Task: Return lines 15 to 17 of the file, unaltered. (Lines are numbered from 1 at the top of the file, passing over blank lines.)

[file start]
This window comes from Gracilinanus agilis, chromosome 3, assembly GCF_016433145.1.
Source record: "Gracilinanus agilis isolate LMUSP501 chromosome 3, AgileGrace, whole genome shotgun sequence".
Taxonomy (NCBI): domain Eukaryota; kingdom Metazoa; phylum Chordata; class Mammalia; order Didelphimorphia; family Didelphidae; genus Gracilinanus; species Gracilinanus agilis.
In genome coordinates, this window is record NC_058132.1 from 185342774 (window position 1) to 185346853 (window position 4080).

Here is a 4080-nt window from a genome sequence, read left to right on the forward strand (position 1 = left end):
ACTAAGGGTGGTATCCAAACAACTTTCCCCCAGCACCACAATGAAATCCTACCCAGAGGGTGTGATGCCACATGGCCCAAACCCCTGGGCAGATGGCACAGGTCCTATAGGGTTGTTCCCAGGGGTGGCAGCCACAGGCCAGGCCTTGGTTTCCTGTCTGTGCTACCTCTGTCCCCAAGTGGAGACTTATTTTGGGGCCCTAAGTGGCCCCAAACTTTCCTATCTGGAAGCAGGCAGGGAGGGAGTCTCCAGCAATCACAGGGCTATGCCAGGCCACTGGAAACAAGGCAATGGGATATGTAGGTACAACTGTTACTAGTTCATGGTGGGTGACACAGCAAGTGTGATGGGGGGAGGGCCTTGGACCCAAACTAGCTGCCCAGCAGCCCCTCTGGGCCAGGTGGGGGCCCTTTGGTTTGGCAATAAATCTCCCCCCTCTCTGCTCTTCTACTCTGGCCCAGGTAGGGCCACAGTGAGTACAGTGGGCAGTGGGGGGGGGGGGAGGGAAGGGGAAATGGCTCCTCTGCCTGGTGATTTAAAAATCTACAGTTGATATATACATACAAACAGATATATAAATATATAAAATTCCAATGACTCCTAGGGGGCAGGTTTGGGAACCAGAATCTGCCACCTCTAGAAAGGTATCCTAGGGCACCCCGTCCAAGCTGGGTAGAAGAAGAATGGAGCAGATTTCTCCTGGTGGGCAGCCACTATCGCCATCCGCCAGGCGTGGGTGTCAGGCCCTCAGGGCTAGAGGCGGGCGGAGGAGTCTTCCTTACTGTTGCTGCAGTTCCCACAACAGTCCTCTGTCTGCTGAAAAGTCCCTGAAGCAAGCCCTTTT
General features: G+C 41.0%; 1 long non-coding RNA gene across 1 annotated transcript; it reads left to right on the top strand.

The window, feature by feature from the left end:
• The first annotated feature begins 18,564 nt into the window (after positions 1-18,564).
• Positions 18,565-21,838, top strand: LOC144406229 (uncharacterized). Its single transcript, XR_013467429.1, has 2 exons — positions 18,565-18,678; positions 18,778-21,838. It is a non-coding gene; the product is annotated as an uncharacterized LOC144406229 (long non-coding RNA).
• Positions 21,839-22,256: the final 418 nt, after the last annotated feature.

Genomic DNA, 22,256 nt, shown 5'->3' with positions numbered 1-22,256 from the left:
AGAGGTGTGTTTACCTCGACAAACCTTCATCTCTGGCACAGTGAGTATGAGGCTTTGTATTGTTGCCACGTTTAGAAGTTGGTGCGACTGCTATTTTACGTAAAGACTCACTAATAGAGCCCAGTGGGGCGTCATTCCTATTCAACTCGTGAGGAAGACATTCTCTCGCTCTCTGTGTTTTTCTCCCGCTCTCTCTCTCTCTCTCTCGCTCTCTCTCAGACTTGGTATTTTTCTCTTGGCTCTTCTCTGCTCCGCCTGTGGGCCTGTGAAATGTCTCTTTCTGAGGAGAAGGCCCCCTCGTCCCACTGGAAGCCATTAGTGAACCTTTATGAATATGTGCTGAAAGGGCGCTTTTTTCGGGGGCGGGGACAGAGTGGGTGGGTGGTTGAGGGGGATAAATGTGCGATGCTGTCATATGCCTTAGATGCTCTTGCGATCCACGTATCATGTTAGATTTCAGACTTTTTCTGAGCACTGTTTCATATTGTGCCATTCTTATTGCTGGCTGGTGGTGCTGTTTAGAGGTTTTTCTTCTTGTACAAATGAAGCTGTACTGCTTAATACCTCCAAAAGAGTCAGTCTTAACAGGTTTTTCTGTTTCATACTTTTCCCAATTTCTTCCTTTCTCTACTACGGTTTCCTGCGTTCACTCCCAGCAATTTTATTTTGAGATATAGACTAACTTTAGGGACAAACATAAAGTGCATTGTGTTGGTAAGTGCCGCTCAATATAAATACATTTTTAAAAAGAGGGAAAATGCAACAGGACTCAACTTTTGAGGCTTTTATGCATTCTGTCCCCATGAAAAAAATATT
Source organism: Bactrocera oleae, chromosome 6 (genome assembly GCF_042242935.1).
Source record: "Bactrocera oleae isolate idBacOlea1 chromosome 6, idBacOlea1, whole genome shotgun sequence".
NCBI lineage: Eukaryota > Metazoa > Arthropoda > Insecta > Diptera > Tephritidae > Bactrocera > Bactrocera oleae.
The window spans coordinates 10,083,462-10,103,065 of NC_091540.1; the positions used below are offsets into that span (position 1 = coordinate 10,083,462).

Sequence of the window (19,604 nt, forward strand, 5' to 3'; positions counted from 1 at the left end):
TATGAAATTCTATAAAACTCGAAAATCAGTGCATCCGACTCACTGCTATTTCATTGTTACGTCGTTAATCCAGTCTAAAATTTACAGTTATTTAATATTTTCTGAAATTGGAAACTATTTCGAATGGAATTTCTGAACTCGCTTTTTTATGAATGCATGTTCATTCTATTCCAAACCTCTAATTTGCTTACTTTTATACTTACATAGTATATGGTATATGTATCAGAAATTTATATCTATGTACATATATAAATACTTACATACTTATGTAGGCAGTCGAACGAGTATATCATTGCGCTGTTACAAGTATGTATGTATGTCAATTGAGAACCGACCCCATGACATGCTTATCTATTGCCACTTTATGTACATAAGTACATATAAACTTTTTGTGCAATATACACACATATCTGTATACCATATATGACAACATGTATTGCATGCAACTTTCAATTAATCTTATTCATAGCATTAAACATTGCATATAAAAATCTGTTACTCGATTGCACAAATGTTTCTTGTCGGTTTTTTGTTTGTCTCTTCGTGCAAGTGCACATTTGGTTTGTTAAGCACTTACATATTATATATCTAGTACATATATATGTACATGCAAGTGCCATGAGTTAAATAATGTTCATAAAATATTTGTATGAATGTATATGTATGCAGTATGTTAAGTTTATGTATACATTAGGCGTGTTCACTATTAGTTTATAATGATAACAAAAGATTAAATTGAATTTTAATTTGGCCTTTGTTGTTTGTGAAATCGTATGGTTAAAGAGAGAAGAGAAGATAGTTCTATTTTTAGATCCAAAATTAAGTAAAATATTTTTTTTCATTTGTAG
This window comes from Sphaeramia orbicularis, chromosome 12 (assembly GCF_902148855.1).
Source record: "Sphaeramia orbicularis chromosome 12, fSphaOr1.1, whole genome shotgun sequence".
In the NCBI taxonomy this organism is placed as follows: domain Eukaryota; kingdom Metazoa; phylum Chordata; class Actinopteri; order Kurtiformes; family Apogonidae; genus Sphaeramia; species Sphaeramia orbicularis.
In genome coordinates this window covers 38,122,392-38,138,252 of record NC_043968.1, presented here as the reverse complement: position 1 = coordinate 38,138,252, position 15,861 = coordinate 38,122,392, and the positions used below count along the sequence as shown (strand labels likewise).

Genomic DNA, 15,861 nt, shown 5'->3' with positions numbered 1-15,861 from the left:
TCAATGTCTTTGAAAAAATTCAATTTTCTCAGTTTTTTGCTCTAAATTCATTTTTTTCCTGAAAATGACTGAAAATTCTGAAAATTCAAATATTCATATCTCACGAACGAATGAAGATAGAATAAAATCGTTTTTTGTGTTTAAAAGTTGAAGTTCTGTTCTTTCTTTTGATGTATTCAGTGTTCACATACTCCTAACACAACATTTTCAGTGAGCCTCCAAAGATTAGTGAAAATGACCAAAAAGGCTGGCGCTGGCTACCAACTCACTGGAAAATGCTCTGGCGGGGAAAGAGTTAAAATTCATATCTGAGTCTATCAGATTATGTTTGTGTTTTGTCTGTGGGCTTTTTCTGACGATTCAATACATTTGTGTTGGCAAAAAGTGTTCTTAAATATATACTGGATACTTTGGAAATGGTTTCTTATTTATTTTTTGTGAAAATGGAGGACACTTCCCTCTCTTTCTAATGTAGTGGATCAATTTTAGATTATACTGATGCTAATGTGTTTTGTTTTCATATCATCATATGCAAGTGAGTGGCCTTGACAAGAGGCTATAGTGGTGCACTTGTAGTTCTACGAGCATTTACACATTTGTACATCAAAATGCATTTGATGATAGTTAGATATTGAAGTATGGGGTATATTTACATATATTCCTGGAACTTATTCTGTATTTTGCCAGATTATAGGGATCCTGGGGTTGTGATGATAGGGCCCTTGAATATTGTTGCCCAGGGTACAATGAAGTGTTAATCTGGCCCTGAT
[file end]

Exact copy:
Source record: "Bactrocera oleae isolate idBacOlea1 chromosome 6, idBacOlea1, whole genome shotgun sequence".
NCBI lineage: Eukaryota > Metazoa > Arthropoda > Insecta > Diptera > Tephritidae > Bactrocera > Bactrocera oleae.
The window spans coordinates 10,083,462-10,103,065 of NC_091540.1; the positions used below are offsets into that span (position 1 = coordinate 10,083,462).